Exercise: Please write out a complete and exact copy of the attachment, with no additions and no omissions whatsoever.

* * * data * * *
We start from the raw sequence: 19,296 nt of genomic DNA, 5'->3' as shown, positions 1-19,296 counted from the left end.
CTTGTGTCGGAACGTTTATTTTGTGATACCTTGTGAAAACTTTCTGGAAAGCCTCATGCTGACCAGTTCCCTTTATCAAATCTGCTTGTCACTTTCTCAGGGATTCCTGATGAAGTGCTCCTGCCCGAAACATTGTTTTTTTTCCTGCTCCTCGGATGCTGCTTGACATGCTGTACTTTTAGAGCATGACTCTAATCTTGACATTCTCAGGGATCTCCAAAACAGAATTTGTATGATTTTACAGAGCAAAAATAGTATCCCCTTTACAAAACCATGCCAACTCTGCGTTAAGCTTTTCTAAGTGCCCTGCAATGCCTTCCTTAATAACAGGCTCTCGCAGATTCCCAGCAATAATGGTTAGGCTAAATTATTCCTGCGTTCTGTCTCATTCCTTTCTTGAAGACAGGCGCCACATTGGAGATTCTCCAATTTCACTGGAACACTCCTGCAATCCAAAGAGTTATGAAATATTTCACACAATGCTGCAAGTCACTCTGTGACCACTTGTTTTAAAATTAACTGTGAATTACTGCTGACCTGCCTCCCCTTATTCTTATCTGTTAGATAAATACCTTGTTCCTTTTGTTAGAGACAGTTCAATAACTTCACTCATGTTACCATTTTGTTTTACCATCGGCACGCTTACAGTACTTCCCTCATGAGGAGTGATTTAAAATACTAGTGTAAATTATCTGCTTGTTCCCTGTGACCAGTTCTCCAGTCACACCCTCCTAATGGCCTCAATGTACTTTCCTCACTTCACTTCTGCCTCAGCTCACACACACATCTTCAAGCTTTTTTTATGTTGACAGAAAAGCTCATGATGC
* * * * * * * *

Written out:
We start from the raw sequence: 19,296 nt of genomic DNA, 5'->3' as shown, positions 1-19,296 counted from the left end.
CTTGTGTCGGAACGTTTATTTTGTGATACCTTGTGAAAACTTTCTGGAAAGCCTCATGCTGACCAGTTCCCTTTATCAAATCTGCTTGTCACTTTCTCAGGGATTCCTGATGAAGTGCTCCTGCCCGAAACATTGTTTTTTTTCCTGCTCCTCGGATGCTGCTTGACATGCTGTACTTTTAGAGCATGACTCTAATCTTGACATTCTCAGGGATCTCCAAAACAGAATTTGTATGATTTTACAGAGCAAAAATAGTATCCCCTTTACAAAACCATGCCAACTCTGCGTTAAGCTTTTCTAAGTGCCCTGCAATGCCTTCCTTAATAACAGGCTCTCGCAGATTCCCAGCAATAATGGTTAGGCTAAATTATTCCTGCGTTCTGTCTCATTCCTTTCTTGAAGACAGGCGCCACATTGGAGATTCTCCAATTTCACTGGAACACTCCTGCAATCCAAAGAGTTATGAAATATTTCACACAATGCTGCAAGTCACTCTGTGACCACTTGTTTTAAAATTAACTGTGAATTACTGCTGACCTGCCTCCCCTTATTCTTATCTGTTAGATAAATACCTTGTTCCTTTTGTTAGAGACAGTTCAATAACTTCACTCATGTTACCATTTTGTTTTACCATCGGCACGCTTACAGTACTTCCCTCATGAGGAGTGATTTAAAATACTAGTGTAAATTATCTGCTTGTTCCCTGTGACCAGTTCTCCAGTCACACCCTCCTAATGGCCTCAATGTACTTTCCTCACTTCACTTCTGCCTCAGCTCACACACACATCTTCAAGCTTTTTTTATGTTGACAGAAAAGCTCATGATGC